7 Things Yelpers Love in Sequoia National Park

Posted on May 2nd, 2017 in News

There are so many things to do in Sequoia National Park that it can be hard to narrow down your list of must-sees! Fortunately, many visitors have shared some of their chosen activities on Yelp, and with their help, we’ve compiled a list of seven all-around favorites. They describe Sequoia National Park as “magical,” “beautiful and well-kept,” and “my favorite place in the entire world.” We can’t help but agree. Let us know the best parts of your trip by using the hashtags #SequoiaShuttle and #BigTreesBigAdventures!

General Sherman Tree and Trail
General Sherman Tree & Trail
Pictures don’t do this stunning tree justice. It’s the largest tree in the world by volume, and you’ll be amazed by its size in person. The trail is short and easy, great for people who aren’t as interested in big hikes—but even the most adventurous explorers should stop here to take it all in.
Tharps Log
Tharp’s LogThe oldest cabin in the park is actually tucked inside a fallen tree, and visitors can still step inside today! It was originally hollowed out by fire, but Hale Tharp built a bed, fireplace, window and door for his summer retreat in the 1860s.
Moro Rock and Trail
Moro Rock & TrailThe steps carved into Moro Rock will lead you to a view of the entire valley below, well worth the mile-long hike to get there and 300-foot elevation climb to the top. It’s breathtaking, and definitely belongs on this list of must-sees. One Yelper lovingly called it “the staircase to heaven.”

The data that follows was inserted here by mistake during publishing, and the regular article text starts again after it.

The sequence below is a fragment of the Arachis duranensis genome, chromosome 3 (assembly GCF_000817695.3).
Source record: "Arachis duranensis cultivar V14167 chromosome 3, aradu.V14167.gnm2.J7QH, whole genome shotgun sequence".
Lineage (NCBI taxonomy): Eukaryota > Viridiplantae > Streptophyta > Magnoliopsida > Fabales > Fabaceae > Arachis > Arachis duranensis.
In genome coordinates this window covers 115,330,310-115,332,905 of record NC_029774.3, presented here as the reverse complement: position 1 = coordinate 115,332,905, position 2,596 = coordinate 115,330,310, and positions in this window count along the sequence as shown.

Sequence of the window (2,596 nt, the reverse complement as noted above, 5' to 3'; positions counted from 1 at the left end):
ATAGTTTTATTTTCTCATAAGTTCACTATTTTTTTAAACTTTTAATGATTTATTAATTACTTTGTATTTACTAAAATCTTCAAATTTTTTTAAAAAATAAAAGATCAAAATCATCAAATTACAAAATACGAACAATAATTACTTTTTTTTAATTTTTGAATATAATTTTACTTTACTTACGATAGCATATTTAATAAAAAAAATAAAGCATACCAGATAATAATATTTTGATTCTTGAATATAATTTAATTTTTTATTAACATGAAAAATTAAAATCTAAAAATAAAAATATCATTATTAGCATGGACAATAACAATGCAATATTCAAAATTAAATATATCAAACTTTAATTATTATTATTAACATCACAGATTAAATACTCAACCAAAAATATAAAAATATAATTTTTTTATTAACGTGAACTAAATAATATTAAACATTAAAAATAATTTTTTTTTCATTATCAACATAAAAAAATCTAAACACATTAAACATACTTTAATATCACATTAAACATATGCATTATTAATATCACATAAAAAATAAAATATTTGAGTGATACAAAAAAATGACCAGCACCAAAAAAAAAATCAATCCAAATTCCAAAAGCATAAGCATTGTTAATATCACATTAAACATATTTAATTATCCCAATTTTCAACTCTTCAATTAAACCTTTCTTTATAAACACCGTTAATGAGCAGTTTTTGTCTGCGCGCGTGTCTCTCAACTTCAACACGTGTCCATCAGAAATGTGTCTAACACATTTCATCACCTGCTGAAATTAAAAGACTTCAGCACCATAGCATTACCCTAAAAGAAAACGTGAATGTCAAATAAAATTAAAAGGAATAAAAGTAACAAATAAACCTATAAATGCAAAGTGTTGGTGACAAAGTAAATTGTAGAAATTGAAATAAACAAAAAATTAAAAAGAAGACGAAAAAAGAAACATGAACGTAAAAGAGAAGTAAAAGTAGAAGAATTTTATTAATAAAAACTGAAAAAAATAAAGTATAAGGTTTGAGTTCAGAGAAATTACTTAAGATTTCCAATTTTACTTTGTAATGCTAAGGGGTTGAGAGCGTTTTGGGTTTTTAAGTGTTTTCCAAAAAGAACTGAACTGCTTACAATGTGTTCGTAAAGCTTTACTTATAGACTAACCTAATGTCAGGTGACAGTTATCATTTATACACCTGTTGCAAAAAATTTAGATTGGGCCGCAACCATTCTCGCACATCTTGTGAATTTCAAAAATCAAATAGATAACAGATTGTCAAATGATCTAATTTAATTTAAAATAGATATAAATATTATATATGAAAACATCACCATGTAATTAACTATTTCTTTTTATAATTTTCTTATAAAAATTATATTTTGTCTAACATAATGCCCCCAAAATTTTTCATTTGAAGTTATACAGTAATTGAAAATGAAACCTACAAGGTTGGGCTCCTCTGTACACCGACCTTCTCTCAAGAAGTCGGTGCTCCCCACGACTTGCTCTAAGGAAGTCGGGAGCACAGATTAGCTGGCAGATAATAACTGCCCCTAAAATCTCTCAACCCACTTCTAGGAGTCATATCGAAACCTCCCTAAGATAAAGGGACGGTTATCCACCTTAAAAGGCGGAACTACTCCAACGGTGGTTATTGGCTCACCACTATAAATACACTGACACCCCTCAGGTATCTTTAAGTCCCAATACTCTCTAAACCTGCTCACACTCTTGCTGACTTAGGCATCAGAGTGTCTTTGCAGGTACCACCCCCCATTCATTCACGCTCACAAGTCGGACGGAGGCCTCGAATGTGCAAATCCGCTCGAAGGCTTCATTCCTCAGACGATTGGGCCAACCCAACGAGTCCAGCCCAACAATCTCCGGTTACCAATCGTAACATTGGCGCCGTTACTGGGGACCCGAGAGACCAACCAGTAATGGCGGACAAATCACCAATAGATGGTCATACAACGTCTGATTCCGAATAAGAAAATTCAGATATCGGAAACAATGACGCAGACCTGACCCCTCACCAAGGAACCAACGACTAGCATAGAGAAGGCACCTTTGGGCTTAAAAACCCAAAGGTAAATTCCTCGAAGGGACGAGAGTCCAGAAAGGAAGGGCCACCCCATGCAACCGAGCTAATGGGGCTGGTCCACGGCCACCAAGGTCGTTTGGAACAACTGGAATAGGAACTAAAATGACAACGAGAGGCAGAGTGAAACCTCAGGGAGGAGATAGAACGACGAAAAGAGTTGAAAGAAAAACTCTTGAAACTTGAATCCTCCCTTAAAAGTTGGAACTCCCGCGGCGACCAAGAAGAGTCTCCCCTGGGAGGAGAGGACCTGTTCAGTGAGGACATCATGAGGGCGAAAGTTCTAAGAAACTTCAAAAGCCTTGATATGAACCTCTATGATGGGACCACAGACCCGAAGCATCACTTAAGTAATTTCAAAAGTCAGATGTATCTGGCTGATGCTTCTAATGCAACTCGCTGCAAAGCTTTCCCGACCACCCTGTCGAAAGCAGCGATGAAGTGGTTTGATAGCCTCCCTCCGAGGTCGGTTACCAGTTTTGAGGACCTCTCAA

Giant Forest, Giant Forest Museum and Sentinel
Giant Forest, Giant Forest Museum and Sentinel TreeThe grandiose sequoias are sure to make you feel tiny as you explore the forest. The Giant Forest Museum is a great place to learn more about the trees you see around you, and right outside the museum is the Sentinel Tree, too.
Crescent Meadow
Crescent MeadowDescribed as one of the most peaceful places in the park, this is a great spot to break out your binoculars and watch for wildlife as you walk the trails. In the spring and early summer, you’ll be delighted by the many wildflowers. As one Yelper put it, “Nature is cool, y’all.”
Tunnel Log
Tunnel LogIn December of 1937, a tree fell. Today, this formerly 275-foot-tall tree is a log with an 8-foot-tall tunnel craved through its center, allowing cars to drive through. This unique attraction is perfect for pictures.
Tokopah Falls & Trail

Tokopah Falls & Trail

These picturesque falls descend down 1,200 feet of rock, making them some of the highest falls in California. In early summer, there is plenty of snowmelt from the Pear Lake region for the waterfall to surge down the mountain, but be respectful of its power—waterfalls can be incredibly dangerous.

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